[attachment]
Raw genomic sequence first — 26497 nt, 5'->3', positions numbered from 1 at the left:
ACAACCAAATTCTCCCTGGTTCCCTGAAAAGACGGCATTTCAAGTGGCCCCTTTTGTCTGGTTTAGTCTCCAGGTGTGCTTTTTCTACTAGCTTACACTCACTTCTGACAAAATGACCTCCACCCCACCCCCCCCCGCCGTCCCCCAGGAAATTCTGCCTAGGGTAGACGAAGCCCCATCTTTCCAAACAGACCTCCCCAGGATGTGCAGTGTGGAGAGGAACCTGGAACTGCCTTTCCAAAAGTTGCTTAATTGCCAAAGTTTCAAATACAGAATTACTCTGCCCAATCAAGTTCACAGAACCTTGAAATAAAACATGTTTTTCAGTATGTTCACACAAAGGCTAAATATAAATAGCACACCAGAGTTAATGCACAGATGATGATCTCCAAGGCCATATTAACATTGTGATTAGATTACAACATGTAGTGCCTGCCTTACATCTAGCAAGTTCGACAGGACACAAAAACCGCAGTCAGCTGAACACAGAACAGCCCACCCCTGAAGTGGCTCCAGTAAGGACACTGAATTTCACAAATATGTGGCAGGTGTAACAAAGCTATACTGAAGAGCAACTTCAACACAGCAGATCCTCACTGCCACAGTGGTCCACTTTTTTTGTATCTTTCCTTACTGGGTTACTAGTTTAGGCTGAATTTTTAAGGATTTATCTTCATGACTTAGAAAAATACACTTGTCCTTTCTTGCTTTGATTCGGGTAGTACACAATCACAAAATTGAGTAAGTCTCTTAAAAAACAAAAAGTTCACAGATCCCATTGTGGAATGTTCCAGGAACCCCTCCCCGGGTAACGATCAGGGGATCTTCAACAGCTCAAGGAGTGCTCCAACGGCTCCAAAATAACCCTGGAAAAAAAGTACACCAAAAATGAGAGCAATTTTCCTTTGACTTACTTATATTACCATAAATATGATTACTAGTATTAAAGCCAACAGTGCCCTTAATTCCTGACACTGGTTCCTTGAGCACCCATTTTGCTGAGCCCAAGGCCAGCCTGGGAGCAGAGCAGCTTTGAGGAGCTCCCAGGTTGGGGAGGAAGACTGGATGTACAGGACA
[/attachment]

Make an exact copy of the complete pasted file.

Raw genomic sequence first — 26497 nt, 5'->3', positions numbered from 1 at the left:
ACAACCAAATTCTCCCTGGTTCCCTGAAAAGACGGCATTTCAAGTGGCCCCTTTTGTCTGGTTTAGTCTCCAGGTGTGCTTTTTCTACTAGCTTACACTCACTTCTGACAAAATGACCTCCACCCCACCCCCCCCCGCCGTCCCCCAGGAAATTCTGCCTAGGGTAGACGAAGCCCCATCTTTCCAAACAGACCTCCCCAGGATGTGCAGTGTGGAGAGGAACCTGGAACTGCCTTTCCAAAAGTTGCTTAATTGCCAAAGTTTCAAATACAGAATTACTCTGCCCAATCAAGTTCACAGAACCTTGAAATAAAACATGTTTTTCAGTATGTTCACACAAAGGCTAAATATAAATAGCACACCAGAGTTAATGCACAGATGATGATCTCCAAGGCCATATTAACATTGTGATTAGATTACAACATGTAGTGCCTGCCTTACATCTAGCAAGTTCGACAGGACACAAAAACCGCAGTCAGCTGAACACAGAACAGCCCACCCCTGAAGTGGCTCCAGTAAGGACACTGAATTTCACAAATATGTGGCAGGTGTAACAAAGCTATACTGAAGAGCAACTTCAACACAGCAGATCCTCACTGCCACAGTGGTCCACTTTTTTTGTATCTTTCCTTACTGGGTTACTAGTTTAGGCTGAATTTTTAAGGATTTATCTTCATGACTTAGAAAAATACACTTGTCCTTTCTTGCTTTGATTCGGGTAGTACACAATCACAAAATTGAGTAAGTCTCTTAAAAAACAAAAAGTTCACAGATCCCATTGTGGAATGTTCCAGGAACCCCTCCCCGGGTAACGATCAGGGGATCTTCAACAGCTCAAGGAGTGCTCCAACGGCTCCAAAATAACCCTGGAAAAAAAGTACACCAAAAATGAGAGCAATTTTCCTTTGACTTACTTATATTACCATAAATATGATTACTAGTATTAAAGCCAACAGTGCCCTTAATTCCTGACACTGGTTCCTTGAGCACCCATTTTGCTGAGCCCAAGGCCAGCCTGGGAGCAGAGCAGCTTTGAGGAGCTCCCAGGTTGGGGAGGAAGACTGGATGTACAGGACA